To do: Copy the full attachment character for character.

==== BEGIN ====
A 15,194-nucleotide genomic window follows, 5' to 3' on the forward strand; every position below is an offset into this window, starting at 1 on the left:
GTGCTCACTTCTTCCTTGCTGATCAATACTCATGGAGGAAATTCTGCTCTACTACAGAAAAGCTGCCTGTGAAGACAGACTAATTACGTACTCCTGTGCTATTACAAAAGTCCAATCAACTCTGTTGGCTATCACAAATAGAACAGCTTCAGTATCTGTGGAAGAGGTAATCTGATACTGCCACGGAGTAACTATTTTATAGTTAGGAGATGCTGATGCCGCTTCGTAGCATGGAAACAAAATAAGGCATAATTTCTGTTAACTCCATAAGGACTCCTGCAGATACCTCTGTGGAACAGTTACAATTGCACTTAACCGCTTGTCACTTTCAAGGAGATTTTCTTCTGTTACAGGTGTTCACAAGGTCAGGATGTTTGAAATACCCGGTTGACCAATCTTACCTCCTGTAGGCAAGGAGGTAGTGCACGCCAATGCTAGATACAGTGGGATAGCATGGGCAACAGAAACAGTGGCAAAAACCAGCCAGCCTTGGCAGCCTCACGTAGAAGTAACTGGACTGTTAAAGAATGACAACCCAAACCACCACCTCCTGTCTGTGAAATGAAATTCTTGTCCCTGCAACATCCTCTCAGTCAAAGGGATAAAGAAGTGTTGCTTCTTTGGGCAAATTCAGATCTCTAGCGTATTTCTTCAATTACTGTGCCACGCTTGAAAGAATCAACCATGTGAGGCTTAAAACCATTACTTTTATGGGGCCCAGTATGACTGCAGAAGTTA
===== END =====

A 15,194-nucleotide genomic window follows, 5' to 3' on the forward strand; every position below is an offset into this window, starting at 1 on the left:
GTGCTCACTTCTTCCTTGCTGATCAATACTCATGGAGGAAATTCTGCTCTACTACAGAAAAGCTGCCTGTGAAGACAGACTAATTACGTACTCCTGTGCTATTACAAAAGTCCAATCAACTCTGTTGGCTATCACAAATAGAACAGCTTCAGTATCTGTGGAAGAGGTAATCTGATACTGCCACGGAGTAACTATTTTATAGTTAGGAGATGCTGATGCCGCTTCGTAGCATGGAAACAAAATAAGGCATAATTTCTGTTAACTCCATAAGGACTCCTGCAGATACCTCTGTGGAACAGTTACAATTGCACTTAACCGCTTGTCACTTTCAAGGAGATTTTCTTCTGTTACAGGTGTTCACAAGGTCAGGATGTTTGAAATACCCGGTTGACCAATCTTACCTCCTGTAGGCAAGGAGGTAGTGCACGCCAATGCTAGATACAGTGGGATAGCATGGGCAACAGAAACAGTGGCAAAAACCAGCCAGCCTTGGCAGCCTCACGTAGAAGTAACTGGACTGTTAAAGAATGACAACCCAAACCACCACCTCCTGTCTGTGAAATGAAATTCTTGTCCCTGCAACATCCTCTCAGTCAAAGGGATAAAGAAGTGTTGCTTCTTTGGGCAAATTCAGATCTCTAGCGTATTTCTTCAATTACTGTGCCACGCTTGAAAGAATCAACCATGTGAGGCTTAAAACCATTACTTTTATGGGGCCCAGTATGACTGCAGAAGTTA